Pretty much everyone has had some sort of injury at one point or another. We all know how frustrating they can be and no one wants to interrupt their training for a strained calf or knee or whatever you want to name. The risk of injuries can be greatly reduced with consistency in a few areas of your training.
Functional Strength Training
The term “functional” is key here. These are exercises and movements that require you to engage and use muscles other than the “targeted” muscle groups. They require balance because they are done on one leg or with something that has some degree of instability. Here’s a simple comparison of two hamstring exercises. The first is the standard hamstring curl machine. We’ve all seen them in the gym. One has you laying on your stomach, the other version has you in a seated position. While they are working the hamstrings, they don’t require any sort of balance. A better, more effective hamstring exercise is a fitball hamstring curl. You start out on your back with a fitball under your feet. You’re at an angle of about 45° to start with and then you pull your feet (and the ball) towards you by flexing your hamstrings. What adds to the challenge is the fitball wanting to move side-to-side and your feet not wanting to stay on top of the fitball when you make the movement. You are forced to engage stabilizing muscles throughout your core and torso, your hips and glutes, as well as the primary movers, the hamstrings.
Bottom line, seek out exercises which incorporate other muscles, specifically stabilizing muscles and require balance.
This is HUGE. Many times it is the last thing we want to do, but it’s one of the easiest things to get done. There are different types of stretching and I encourage both dynamic (best done at the start of your swims, bikes and runs) and static stretching. Static stretches are best shortly after you’re finished with a workout, but if you can’t fit that in, and are stretching “cold” muscles, be careful to EASE into each stretch.
Here are strategies to fit it in some static stretching.
- Do it in front of the TV at night. Don’t just melt into the couch, lay on the floor and get some stretching in while you are watching your favorite shows.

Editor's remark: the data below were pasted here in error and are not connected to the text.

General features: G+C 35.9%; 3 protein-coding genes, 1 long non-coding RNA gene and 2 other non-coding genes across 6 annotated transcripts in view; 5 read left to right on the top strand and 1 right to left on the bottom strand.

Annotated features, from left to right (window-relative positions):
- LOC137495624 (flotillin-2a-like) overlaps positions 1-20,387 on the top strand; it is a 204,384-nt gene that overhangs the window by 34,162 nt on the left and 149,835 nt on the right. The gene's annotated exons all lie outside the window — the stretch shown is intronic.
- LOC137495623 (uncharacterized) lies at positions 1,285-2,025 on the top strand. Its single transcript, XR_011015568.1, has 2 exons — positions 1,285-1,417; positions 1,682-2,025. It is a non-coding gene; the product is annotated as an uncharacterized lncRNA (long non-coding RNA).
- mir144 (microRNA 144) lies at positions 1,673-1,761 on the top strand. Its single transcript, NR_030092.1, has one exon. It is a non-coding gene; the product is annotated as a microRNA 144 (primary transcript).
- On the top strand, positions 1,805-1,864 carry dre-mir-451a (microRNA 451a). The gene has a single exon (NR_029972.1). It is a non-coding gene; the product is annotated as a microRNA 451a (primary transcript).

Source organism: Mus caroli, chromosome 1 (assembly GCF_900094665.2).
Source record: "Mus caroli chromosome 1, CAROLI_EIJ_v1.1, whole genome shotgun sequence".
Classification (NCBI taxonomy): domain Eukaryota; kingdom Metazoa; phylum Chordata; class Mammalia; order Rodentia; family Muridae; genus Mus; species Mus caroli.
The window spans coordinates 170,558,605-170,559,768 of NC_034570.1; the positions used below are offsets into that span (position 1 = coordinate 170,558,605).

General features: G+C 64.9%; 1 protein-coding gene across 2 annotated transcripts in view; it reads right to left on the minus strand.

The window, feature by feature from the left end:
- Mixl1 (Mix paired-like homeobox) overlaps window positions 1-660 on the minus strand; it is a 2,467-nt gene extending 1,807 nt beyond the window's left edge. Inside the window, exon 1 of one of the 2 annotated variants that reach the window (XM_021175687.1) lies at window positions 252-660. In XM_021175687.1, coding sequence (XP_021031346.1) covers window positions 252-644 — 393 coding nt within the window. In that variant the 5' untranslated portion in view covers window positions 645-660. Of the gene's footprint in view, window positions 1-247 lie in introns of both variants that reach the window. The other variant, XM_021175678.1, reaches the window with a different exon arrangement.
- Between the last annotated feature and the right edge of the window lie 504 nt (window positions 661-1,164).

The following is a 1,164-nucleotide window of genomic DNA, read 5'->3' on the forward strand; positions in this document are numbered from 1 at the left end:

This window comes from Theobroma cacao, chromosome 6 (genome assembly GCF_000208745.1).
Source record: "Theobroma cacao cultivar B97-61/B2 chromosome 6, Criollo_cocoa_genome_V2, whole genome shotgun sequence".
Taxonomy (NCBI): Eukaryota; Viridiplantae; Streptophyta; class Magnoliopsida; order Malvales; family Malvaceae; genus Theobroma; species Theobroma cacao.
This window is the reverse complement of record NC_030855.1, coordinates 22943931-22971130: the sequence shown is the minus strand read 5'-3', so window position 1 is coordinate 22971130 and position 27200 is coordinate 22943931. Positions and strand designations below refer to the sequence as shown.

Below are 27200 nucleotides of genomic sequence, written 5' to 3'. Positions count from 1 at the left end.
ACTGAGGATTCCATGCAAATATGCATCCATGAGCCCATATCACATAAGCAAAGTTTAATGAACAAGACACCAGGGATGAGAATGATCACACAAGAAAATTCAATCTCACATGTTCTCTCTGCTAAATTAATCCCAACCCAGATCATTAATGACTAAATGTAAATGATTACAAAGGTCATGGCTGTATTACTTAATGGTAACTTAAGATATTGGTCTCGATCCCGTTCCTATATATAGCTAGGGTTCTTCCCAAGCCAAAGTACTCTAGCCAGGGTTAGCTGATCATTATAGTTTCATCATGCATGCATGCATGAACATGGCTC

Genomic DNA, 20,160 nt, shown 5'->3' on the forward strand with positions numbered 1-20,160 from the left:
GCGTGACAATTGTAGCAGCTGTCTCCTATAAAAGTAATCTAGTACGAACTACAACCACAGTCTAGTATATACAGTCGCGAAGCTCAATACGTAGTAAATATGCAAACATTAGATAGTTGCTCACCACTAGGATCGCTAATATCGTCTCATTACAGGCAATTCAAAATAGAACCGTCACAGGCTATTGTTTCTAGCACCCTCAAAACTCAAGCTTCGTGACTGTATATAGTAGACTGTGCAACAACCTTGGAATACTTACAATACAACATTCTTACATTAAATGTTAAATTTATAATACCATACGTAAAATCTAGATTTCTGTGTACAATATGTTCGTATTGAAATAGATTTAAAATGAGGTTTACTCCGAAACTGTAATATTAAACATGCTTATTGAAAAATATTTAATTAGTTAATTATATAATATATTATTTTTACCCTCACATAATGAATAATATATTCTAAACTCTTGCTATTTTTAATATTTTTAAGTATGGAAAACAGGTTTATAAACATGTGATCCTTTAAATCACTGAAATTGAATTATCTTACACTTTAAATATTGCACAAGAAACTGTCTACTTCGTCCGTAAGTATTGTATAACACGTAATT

- Create a couple of relaxing playlists on your Ipod and listen to them while you are stretching. Get in a room by yourself and use the music and time alone to relax, destress and stretch.
- Use what I call a “yoga-focus” approach. When you engage into a stretching position, Instead of using time as your gauge for how long to hold a stretch, take 5 or 6 slow deep breaths. Once you do those, move on to the next stretch.
Flexible muscles are a lot less likely to get strained or pulled, so do thorough warm ups and cool downs with a combination of dynamic and static stretching.
This is across the board – be consistent with your functional strength training, be consistent with your stretching, be consistent with your swimming, cycling and running. Consistency with all aspect of your training and gradual build ups of your training volume will allow your body to adapt to the rigors of your training. Don’t make big jumps in your long run from say an hour to 1.5 hours and then to 2.0 hours in a matter of 14 days… you’re asking for trouble.
Listen to your Body
This really applies to a lot of aspects of your training, but always listen to what your body is telling you. If it is sending you pain signals when you are doing something, then back off. Never try to push through knee pain or a pulled muscle in hopes of it going away. Your body is telling you something, so listen to it. If you refuse to listen, at some point your body will refuse to let you continue. When in doubt, back off.
Dedicate yourself to these aspects of your training and you will see the difference evolve in how your body moves and how it feels. Once you get there, don’t stop. Keep it up and continue the process and your body will really respond.